Ben Travers here, your one and only source into the scandalous lives of Manhattan's whiny, spoiled brats who don't know when to stop.
TwelveDirector: Joel Schumacher
Cast: Chace Crawford, Emma Roberts, Curtis Jackson, Rory Culkin
Length: 93 minutes
Studio: Gaumont, Hannover House, Radar Pictures, and Original Media
Distributor: Hannover House
MPAA Rating: R for strong drug content, alcohol abuse, language, sexual material, brief nudity, and some violence – all involving teens
Release Date: 2010-12-28
There’s a reason Joel Schumacher’s latest lasted only two weeks in limited release. It’s terrible. There’s no way around it. It’s not fun. It’s not well-acted. It’s horribly put together. There’s very little good to be found in it at all. So instead of asking you to sort through a lengthy review detailing every flaw, I thought we could play a little timesaving game. See how much you can read before finding irrefutable evidence not to see this movie. If you make it to the end, perhaps you’re the one person meant to see Twelve. I doubt it.
12 Reasons Why Twelve Sucks
Reason #1: The number 12 keeps popping up in various and strange ways throughout the film, and I don’t know why. Yes, it’s the name of the “hot” new drug, but why it’s been named after a seemingly random number is never explained. Is it a combination of 12 other drugs? A user describes the sensation during its use as a mixture of a few other drugs, but that’s as close as we get to a substantial reason. Maybe the book explains it better, but more on that later.
There also seems to be about 12 characters featured in the film. Well, there’s more than that, but one could make an argument there are 12 featured roles. White Mike, Chris, Hunter, Sara Ludlow, Lionel, Gabby, Claude, Jessica, Molly, Andrew, NaNa, and Sean are probably the “main” characters, but the movie is so all over the place it’s hard to keep track of who is actually most important, if any.
There’s at least one storyline per part so there’s probably 12 of those, too. Throw in (approximately) 12 clichés, (at least) 12 poor performances, and the $12 a few poor folks spent on seeing this in theaters or buying the DVD and you’ve got a few 12s too many.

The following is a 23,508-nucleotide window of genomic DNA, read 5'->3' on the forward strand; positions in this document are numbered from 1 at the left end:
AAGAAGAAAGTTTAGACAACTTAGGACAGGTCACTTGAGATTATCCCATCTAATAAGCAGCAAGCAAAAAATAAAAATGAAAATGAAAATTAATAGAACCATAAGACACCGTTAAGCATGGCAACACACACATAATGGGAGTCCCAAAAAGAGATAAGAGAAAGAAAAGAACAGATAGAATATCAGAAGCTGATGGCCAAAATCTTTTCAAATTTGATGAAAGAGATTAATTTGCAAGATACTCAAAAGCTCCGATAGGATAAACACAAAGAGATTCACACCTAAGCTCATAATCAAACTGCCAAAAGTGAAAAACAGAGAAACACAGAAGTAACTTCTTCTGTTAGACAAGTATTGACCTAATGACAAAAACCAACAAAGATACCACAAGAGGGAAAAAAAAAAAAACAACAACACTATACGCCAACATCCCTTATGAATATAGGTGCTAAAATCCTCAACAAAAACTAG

Reason #2: Chace Crawford. It’s not that he’s hard to watch (for any reason), but it is an odd bit of casting. If you know who he is, you watch Gossip Girl. If you watch Gossip Girl, you will be constantly distracted by the similarities between the world of Twelve and that of the best show on The CW. When White Mike is first introduced walking the streets of Manhattan with his trench coat and hoodie, it’s hard not to picture Nate Archibald slumming it, like he happens to do in Gossip Girl.
White Mike and Nate share a few other commonalities. Both inhabit wealthy worlds they can’t afford on their own. Both have a smirking best friend with daddy issues. Both are mainly loners. Though I can see how Crawford (or his agent) could make an argument for his casting with these same reasons, it doesn’t work out too well here. Not a fatal flaw by any means, but one that could have easily been avoided.
Reason #3: The rest of the cast is hard to watch (for all implied meanings). Esti Ginzburg, as the supposedly irresistable Sara Ludlow, is the best example, though not by much. Every movement she makes is timid. Her walk is timid. Her talk is timid. Her fake seductions are timid, and even her personal revelations are timid. Her face is permanently contorted into the slightest of smiles, with a touch of pout to match.
On the other side of the spectrum, Billy Magnussen overdoes every action by about ten levels of emotion. As the ‘roided-out, over-medicated Claude, Magnussen is more manic than Tom Cruise at that age. His decision to play it to the extreme might work if Claude didn’t keep inexplicably popping up. He has too much screen time for a simple character (how many stories do we need about Ridilin-infused trust fund babies?) and his usual screenmate, Rory Culkin as brother Chris, does nothing to help him by playing his character as a slightly sad 2 x 4.